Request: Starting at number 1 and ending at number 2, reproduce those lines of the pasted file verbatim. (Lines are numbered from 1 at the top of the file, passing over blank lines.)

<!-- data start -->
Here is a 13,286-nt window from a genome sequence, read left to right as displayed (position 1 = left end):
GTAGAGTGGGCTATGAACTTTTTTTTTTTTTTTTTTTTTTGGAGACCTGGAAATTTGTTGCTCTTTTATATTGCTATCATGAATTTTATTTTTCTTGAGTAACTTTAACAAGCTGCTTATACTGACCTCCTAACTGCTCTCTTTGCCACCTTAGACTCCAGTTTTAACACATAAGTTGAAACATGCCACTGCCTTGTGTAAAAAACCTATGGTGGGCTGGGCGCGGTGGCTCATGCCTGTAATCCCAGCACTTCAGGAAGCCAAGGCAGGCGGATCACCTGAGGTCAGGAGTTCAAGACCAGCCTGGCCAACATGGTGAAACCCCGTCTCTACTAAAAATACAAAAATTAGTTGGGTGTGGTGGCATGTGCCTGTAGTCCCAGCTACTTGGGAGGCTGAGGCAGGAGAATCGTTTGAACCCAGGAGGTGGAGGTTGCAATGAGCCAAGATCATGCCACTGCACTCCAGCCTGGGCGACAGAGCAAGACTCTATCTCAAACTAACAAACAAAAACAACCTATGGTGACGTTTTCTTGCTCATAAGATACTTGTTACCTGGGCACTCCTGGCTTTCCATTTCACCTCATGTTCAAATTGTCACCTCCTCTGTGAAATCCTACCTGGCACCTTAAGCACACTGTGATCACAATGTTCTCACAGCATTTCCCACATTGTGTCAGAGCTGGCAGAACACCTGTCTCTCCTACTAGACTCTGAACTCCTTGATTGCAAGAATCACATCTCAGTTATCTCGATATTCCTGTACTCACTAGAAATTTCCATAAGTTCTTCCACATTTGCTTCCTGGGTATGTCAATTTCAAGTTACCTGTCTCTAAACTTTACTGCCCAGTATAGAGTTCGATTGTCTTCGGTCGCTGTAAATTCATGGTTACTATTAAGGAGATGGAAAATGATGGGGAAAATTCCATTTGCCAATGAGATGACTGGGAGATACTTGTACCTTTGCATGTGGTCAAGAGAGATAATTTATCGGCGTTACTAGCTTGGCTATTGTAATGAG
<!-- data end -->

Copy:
Here is a 13,286-nt window from a genome sequence, read left to right as displayed (position 1 = left end):
GTAGAGTGGGCTATGAACTTTTTTTTTTTTTTTTTTTTTTGGAGACCTGGAAATTTGTTGCTCTTTTATATTGCTATCATGAATTTTATTTTTCTTGAGTAACTTTAACAAGCTGCTTATACTGACCTCCTAACTGCTCTCTTTGCCACCTTAGACTCCAGTTTTAACACATAAGTTGAAACATGCCACTGCCTTGTGTAAAAAACCTATGGTGGGCTGGGCGCGGTGGCTCATGCCTGTAATCCCAGCACTTCAGGAAGCCAAGGCAGGCGGATCACCTGAGGTCAGGAGTTCAAGACCAGCCTGGCCAACATGGTGAAACCCCGTCTCTACTAAAAATACAAAAATTAGTTGGGTGTGGTGGCATGTGCCTGTAGTCCCAGCTACTTGGGAGGCTGAGGCAGGAGAATCGTTTGAACCCAGGAGGTGGAGGTTGCAATGAGCCAAGATCATGCCACTGCACTCCAGCCTGGGCGACAGAGCAAGACTCTATCTCAAACTAACAAACAAAAACAACCTATGGTGACGTTTTCTTGCTCATAAGATACTTGTTACCTGGGCACTCCTGGCTTTCCATTTCACCTCATGTTCAAATTGTCACCTCCTCTGTGAAATCCTACCTGGCACCTTAAGCACACTGTGATCACAATGTTCTCACAGCATTTCCCACATTGTGTCAGAGCTGGCAGAACACCTGTCTCTCCTACTAGACTCTGAACTCCTTGATTGCAAGAATCACATCTCAGTTATCTCGATATTCCTGTACTCACTAGAAATTTCCATAAGTTCTTCCACATTTGCTTCCTGGGTATGTCAATTTCAAGTTACCTGTCTCTAAACTTTACTGCCCAGTATAGAGTTCGATTGTCTTCGGTCGCTGTAAATTCATGGTTACTATTAAGGAGATGGAAAATGATGGGGAAAATTCCATTTGCCAATGAGATGACTGGGAGATACTTGTACCTTTGCATGTGGTCAAGAGAGATAATTTATCGGCGTTACTAGCTTGGCTATTGTAATGAG